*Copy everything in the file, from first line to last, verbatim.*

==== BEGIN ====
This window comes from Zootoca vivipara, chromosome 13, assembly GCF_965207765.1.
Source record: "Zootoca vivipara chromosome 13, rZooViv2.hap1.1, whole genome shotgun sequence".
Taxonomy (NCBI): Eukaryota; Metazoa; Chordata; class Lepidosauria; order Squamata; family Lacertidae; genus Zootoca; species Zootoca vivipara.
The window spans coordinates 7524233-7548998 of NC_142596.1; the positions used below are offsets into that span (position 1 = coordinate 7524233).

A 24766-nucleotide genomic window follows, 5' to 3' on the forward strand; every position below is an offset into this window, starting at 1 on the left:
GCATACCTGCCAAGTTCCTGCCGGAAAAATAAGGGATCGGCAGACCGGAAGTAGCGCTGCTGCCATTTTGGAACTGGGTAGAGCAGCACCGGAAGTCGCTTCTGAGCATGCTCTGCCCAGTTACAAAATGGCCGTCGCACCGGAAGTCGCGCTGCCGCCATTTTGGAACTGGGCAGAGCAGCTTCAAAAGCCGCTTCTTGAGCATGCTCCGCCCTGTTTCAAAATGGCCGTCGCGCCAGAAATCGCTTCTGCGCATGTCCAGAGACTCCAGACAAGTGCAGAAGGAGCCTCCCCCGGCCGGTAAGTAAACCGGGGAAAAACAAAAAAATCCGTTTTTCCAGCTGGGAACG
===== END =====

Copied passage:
This window comes from Zootoca vivipara, chromosome 13, assembly GCF_965207765.1.
Source record: "Zootoca vivipara chromosome 13, rZooViv2.hap1.1, whole genome shotgun sequence".
Taxonomy (NCBI): Eukaryota; Metazoa; Chordata; class Lepidosauria; order Squamata; family Lacertidae; genus Zootoca; species Zootoca vivipara.
The window spans coordinates 7524233-7548998 of NC_142596.1; the positions used below are offsets into that span (position 1 = coordinate 7524233).

A 24766-nucleotide genomic window follows, 5' to 3' on the forward strand; every position below is an offset into this window, starting at 1 on the left:
GCATACCTGCCAAGTTCCTGCCGGAAAAATAAGGGATCGGCAGACCGGAAGTAGCGCTGCTGCCATTTTGGAACTGGGTAGAGCAGCACCGGAAGTCGCTTCTGAGCATGCTCTGCCCAGTTACAAAATGGCCGTCGCACCGGAAGTCGCGCTGCCGCCATTTTGGAACTGGGCAGAGCAGCTTCAAAAGCCGCTTCTTGAGCATGCTCCGCCCTGTTTCAAAATGGCCGTCGCGCCAGAAATCGCTTCTGCGCATGTCCAGAGACTCCAGACAAGTGCAGAAGGAGCCTCCCCCGGCCGGTAAGTAAACCGGGGAAAAACAAAAAAATCCGTTTTTCCAGCTGGGAACG